Once confirmation is received, your application can be fully processed and you will be issued an Independent Practice Certificate. The CPSO cannot promise that you will be licensed by a particular date, but early submission of the application will greatly facilitate the process. It’s worth a phone call, to make sure that everything has been approved, before you start working.

And remember, that your CPSO annual membership fee and the one-time application fee must be enclosed with the application. These fees are subject to change (usually in March). The CPSO will accept payment by VISA or MasterCard, and the application package contains all necessary forms for this. In addition, your application form will need to be signed in the presence of a notary, lawyer, or commissioner of oaths.

If you plan to work in another province, you will have to contact that region’s provincial licensing authority for relevant timelines and documentation.

Also remember that your practice licence is completely different from either your CMPA coverage or your OHIP billing number. Each of these is arranged through different organizations and processes. You must have both your CMPA number (it’s the same one you’ve had since you started residency) and your CPSO number if you want to start working after graduation.

 

How to Apply for OHIP Billing Number


You can only apply for a billing number once you have a licence for independent practice. However, the good news is that you can begin working as soon as you have a licence and OHIP will pay you for insured services, so long as you keep clear records and submit them within six months of providing the care.

To obtain your billing number application, call the OHIP office at (416) 314-7495 or find the application online. For this, you will need document 014-3384-83 — the Registration for Regulated Health Professions.

Typically, it takes 4-6 weeks to be issued a billing number. Once you receive that, you can then submit claims. If you submit by mid-month, you will likely see payment around the middle of the following month.

 

Long-Term Disability Insurance After Residency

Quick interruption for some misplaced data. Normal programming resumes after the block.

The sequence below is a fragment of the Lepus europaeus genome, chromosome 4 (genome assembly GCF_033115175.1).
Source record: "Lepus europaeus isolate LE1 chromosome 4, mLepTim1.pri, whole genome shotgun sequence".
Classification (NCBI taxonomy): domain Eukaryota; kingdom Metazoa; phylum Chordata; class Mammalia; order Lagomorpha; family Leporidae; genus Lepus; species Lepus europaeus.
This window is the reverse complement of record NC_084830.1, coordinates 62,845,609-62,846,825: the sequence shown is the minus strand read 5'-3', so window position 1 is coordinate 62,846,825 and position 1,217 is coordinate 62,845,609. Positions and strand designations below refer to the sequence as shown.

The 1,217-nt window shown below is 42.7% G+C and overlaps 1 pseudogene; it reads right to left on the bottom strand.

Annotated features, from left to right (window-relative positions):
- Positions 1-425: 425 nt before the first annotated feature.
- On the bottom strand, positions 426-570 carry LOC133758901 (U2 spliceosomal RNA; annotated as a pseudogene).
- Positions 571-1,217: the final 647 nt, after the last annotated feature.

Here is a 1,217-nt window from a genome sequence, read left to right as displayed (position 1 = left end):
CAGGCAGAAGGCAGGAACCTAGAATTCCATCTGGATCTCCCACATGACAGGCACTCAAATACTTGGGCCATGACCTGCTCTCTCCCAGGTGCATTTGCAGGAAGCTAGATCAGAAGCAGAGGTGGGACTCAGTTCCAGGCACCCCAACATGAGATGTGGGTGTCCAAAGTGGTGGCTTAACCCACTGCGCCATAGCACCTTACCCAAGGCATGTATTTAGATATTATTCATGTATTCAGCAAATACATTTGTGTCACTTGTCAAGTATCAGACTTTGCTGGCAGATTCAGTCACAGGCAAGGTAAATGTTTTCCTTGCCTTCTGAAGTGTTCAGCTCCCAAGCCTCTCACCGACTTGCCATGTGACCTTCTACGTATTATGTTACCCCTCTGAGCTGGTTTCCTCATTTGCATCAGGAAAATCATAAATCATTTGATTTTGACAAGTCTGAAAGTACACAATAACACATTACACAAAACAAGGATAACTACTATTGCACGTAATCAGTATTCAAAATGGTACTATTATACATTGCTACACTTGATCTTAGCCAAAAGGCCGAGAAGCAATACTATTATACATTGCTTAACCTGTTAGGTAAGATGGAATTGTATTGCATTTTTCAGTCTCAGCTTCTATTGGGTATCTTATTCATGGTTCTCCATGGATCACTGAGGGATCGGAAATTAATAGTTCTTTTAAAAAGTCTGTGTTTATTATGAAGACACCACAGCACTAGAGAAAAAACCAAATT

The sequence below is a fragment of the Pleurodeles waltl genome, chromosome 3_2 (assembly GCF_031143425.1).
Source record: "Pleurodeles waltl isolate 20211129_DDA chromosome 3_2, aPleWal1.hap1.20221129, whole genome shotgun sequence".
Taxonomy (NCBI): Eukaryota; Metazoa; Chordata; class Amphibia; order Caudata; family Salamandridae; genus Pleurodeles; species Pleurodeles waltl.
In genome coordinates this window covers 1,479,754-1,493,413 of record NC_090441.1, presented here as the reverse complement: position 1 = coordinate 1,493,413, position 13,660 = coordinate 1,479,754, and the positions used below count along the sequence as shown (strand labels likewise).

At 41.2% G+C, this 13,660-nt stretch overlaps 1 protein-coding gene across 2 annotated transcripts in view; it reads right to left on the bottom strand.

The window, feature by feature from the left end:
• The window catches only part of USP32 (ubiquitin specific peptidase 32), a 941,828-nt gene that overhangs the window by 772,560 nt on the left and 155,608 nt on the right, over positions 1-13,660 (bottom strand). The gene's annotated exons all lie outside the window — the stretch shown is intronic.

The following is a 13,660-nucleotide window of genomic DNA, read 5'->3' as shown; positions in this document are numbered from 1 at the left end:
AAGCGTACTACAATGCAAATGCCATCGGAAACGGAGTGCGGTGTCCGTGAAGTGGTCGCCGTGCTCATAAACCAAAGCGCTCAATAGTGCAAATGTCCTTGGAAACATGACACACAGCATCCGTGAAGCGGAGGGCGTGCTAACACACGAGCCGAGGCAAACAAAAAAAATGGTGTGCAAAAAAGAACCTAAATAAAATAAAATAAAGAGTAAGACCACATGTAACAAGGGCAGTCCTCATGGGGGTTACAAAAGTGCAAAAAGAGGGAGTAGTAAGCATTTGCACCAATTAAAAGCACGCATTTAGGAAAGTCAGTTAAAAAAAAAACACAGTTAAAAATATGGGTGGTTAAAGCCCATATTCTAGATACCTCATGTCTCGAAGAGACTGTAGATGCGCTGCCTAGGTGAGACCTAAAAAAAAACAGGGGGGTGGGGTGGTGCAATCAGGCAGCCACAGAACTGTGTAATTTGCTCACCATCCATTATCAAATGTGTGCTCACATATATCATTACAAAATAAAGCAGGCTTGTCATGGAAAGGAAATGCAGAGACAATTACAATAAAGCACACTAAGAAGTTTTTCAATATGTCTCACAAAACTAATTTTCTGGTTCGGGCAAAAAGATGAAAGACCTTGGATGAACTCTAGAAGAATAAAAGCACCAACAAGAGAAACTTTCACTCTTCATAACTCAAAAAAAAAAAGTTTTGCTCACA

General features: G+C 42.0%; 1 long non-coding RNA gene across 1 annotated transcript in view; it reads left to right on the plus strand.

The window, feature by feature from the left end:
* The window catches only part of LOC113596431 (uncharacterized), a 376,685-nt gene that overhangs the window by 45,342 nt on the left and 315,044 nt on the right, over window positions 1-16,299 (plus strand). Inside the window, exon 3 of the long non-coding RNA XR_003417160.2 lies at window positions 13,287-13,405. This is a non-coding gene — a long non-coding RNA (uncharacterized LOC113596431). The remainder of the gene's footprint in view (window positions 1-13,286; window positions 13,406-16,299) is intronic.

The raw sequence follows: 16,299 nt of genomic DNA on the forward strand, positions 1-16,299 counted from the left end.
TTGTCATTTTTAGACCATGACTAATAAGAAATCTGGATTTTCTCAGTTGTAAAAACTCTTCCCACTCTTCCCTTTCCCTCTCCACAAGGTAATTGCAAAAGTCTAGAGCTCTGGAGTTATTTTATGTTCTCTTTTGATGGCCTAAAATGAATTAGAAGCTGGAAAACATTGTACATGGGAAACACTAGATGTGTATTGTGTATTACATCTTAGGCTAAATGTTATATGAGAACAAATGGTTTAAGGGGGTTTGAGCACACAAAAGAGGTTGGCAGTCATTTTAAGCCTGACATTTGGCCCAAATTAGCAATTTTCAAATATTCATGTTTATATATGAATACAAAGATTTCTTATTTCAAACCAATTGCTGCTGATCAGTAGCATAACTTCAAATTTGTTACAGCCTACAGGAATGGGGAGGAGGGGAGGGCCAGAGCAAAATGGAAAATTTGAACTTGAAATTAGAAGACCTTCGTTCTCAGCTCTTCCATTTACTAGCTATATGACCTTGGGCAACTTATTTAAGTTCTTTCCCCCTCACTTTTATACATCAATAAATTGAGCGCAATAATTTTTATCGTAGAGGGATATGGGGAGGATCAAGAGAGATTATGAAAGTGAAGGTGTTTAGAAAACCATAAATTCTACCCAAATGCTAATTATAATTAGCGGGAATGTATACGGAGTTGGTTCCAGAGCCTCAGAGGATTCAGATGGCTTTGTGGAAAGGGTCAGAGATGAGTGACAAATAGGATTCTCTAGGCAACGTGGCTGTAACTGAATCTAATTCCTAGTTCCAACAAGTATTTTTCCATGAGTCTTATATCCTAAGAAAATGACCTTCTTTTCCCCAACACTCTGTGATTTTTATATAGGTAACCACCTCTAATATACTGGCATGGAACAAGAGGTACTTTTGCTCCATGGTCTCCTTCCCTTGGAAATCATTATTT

Upon completion of your residency, you may choose to work as a self-employed physician. It’s important to think about what type of benefits are important to you because you will be relying on yourself to provide the package many employed individuals take for granted.

Disability insurance is one of the most important benefits anyone can have and PARO, in conjunction with the Ontario Medical Association, has developed the Essentials Insurance offer to help you make a seamless transition from your residents’ group plan to your own Association Group Life and Disability Insurance program.

We say seamless because the Essentials program allows you to purchase Life, Disability Income and Professional Overhead Expense coverage, without any medical or financial underwriting within 120 days of completing your residency program. In addition, the Step Rate premiums for both Disability Insurance and Professional Overhead Expense coverage will be reduced by 50% for the first two years under Essentials.

Here’s what the Essentials program allows you to purchase:

  • Up to $5,000 per month of Disability Income Insurance. Benefits are subject to a 90-day elimination period. You can also request:
  • Own Occupation Rider;
  • Retirement Protection Rider (RPR)
  • Cost of Living Adjustment (COLA) Rider, and;
  • Guaranteed Insurability Benefit (GIB) Rider.

In addition, you may also apply to exercise the GIB option at the time of application and increase your monthly disability benefit, without medical evidence or financial documentation to:

  • $7,000 (from all sources) for Family Physicians
  • $10,000 (from all sources) for Specialists
  • Up to $5,000 per month of Professional Overhead Expense Insurance, subject to a 30-day elimination period.
  • $100,000 Group Term Life Insurance

Please Click here for full details on the OMA Essentials offer.